Déjà vu, déjà entendu [14]

Criticism of South Korean MP’s red dress stirs sexism debate (The Guardian, 6 August 2020; and one year on)

Déjà vu, déjà entendu [12]

When is a sausage just a sausage? Controversial ads fuel S.Korea’s sexism debate (Reuters, 28 May 2021; see also 분노한 남자들, SisaIN Vol.467, 22 August 2016)

Young, male and anti-feminist – The Gen Z boys who hate women (Hannah Ewens, Vice, 28 May 2021)

Trust me, I’m a doctor. [2]

Yes, this post is about that WSJ op-ed. Since its publication about 30 hours ago, it has kept turning up in my Twitter timeline, like a bad penny. I must have seen it at least 100 times. I guess this tells me a lot about the skewed composition of my social media bubbles. Anyway, I enjoy self-deprecating jokes, and I even have a collection of ‘not-a-real-doctor’ routines, but this piece grates on me on many levels.

If Dr Biden and Professor Cato have to put up with this kind of 어그로, what chance do I have? And what about those 70+ female students in my class who have just embarked on their journey to become a Doctor of Philosophy?

I don’t think I have met a Joseph Epstein myself (yet), but I have noticed something along the way. Those who have told me that they are not precious about their titles are all men and those who have suggested that I should put mine explicitly in my email signature and PowerPoint slides are all women. A tiny sample obviously, but no exception so far. Once I have realised this pattern, I find myself thinking about it regularly.

L’enfer, c’est parmi nous. [3]

A colleague I admire has shared on Facebook her experience of being a recipient of corporal punishment in school in India. A lot of comments have followed, echoing the post. I haven’t chimed in myself, but I could have. After all, I am no stranger to the topic, having gone through the South Korean schooling system.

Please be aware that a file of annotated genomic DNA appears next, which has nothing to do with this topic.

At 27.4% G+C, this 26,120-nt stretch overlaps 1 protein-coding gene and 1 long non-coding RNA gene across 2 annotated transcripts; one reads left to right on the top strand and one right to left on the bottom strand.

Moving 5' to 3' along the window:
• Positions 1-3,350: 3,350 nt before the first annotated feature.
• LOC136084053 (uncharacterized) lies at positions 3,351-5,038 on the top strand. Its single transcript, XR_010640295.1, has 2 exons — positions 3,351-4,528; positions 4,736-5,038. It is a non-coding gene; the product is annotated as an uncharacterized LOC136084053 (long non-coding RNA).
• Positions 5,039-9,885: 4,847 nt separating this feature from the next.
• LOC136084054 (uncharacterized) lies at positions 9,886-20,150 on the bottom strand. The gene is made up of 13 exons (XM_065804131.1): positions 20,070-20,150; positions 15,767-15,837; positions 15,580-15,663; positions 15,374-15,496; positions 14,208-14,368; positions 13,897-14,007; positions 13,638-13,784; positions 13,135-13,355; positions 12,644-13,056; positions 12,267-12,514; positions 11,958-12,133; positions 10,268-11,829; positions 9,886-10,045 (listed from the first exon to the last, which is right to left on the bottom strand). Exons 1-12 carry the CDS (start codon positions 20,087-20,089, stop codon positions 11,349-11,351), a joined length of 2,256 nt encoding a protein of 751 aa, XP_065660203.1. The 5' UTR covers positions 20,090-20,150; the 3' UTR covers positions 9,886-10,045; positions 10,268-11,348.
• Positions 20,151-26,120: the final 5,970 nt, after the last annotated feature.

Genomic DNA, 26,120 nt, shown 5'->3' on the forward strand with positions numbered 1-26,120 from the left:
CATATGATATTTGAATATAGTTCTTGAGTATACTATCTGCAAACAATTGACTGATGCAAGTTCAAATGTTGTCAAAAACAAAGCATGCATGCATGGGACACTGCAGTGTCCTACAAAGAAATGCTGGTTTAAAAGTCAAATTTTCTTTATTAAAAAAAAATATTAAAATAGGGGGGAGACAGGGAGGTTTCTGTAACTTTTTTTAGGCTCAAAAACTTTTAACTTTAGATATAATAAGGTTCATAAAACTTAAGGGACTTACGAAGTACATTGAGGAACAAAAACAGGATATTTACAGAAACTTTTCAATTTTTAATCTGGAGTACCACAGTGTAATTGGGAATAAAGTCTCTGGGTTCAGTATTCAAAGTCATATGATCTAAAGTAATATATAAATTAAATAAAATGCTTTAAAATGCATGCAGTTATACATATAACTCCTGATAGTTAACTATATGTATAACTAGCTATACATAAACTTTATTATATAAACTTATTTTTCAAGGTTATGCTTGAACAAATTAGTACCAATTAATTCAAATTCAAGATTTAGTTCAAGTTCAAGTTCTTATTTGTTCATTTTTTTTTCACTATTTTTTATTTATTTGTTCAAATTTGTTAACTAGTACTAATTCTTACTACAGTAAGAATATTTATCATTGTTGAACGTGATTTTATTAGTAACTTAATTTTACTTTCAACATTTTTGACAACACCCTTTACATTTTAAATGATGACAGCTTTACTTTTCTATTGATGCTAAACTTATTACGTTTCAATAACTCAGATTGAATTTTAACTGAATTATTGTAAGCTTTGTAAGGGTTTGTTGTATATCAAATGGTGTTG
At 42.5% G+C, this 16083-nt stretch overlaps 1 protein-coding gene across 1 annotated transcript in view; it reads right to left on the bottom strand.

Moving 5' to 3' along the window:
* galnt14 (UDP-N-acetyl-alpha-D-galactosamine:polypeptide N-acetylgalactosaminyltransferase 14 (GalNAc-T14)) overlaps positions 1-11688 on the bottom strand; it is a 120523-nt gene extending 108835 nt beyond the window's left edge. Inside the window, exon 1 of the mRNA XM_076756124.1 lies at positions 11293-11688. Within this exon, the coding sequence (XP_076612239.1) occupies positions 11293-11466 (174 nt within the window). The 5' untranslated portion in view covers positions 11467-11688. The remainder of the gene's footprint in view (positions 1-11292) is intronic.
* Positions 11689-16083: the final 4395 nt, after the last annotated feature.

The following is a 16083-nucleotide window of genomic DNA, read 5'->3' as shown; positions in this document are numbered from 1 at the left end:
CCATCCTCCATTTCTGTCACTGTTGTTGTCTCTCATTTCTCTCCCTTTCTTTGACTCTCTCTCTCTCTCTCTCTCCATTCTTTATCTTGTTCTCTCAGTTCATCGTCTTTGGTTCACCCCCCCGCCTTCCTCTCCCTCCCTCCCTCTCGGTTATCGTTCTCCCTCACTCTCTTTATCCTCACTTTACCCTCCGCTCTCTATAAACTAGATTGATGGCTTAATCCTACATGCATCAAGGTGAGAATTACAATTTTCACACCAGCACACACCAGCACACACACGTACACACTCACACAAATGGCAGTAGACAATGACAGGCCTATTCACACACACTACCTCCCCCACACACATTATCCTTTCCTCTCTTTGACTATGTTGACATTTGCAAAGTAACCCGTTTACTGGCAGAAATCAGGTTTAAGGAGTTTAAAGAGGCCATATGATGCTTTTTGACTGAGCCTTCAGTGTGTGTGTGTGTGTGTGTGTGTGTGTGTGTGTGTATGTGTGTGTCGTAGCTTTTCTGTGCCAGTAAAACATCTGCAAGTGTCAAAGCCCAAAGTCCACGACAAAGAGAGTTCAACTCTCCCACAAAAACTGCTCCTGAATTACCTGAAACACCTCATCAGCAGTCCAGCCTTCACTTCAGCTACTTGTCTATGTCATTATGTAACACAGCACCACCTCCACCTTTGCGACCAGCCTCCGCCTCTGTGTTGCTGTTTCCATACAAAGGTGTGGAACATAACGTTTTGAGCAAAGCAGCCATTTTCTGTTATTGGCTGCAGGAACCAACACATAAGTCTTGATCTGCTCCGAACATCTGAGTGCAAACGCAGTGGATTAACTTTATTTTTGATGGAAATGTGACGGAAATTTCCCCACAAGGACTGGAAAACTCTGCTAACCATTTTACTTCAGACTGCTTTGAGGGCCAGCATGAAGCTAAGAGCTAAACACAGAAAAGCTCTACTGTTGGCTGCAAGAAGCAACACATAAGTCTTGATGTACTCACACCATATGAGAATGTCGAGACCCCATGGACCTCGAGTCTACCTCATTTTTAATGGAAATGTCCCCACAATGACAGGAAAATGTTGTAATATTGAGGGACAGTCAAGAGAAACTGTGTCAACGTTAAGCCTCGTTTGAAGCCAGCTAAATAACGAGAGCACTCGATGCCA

One thing, however, that seems to set my memories apart from what’s shared in the post and comments is collective punishment. Teachers set a task, where some are bound to fail, and if anyone does fail, the entire class gets punished, usually physically.

They might have thought they were raising collective-minded citizens, but in reality, they were simply programming kids to loathe the weakest link in the group. I regularly think about that giant psychological experiment we were subjected to, how the practice still prevails in schools and military bases, and how it has shaped Korean society as it is.

Déjà vu, déjà entendu [11]

“너, 고소할 거야” 이별 여성 협박도구로 악용되는 낙태죄 (이지훈 et al., 동아일보, 27 November 2017)

Emigrants called #HometoVote in abortion referendum (Ciara Kenny, The Irish Times, 8 February 2018)

Poland abortion: Protests against bill imposing new limits (BBC News, 26 March 2018)

낙태가 죄라면, 그 범인은 국가입니다 (한국여성민우회, OhmyNews, 17 August 2018)

‘공범’인 남성의 책임은 어디에도 없다… 낙태죄를 폐지하라 (이진송, 경향신문, 9 September 2020; see in conjunction with RT @allyjung It’s official: South Korea will abandon its 66-year-long ban on abortion as the Constitutional Court ruled today the criminal laws banning abortion unconstitutional, saying the laws “excessively infringe upon women’s rights to choose.” It means S.Korean MPs will have to revise the current criminal laws on abortion by December 2020, after which the laws will no longer be effective automatically. […] (11 April 2019).)

All abortion bans are about controlling women (Denise Maes, Colorado Politics, 2 October 2020)

For future archaeologists [2]

Greater than the sum of one’s many selves [3]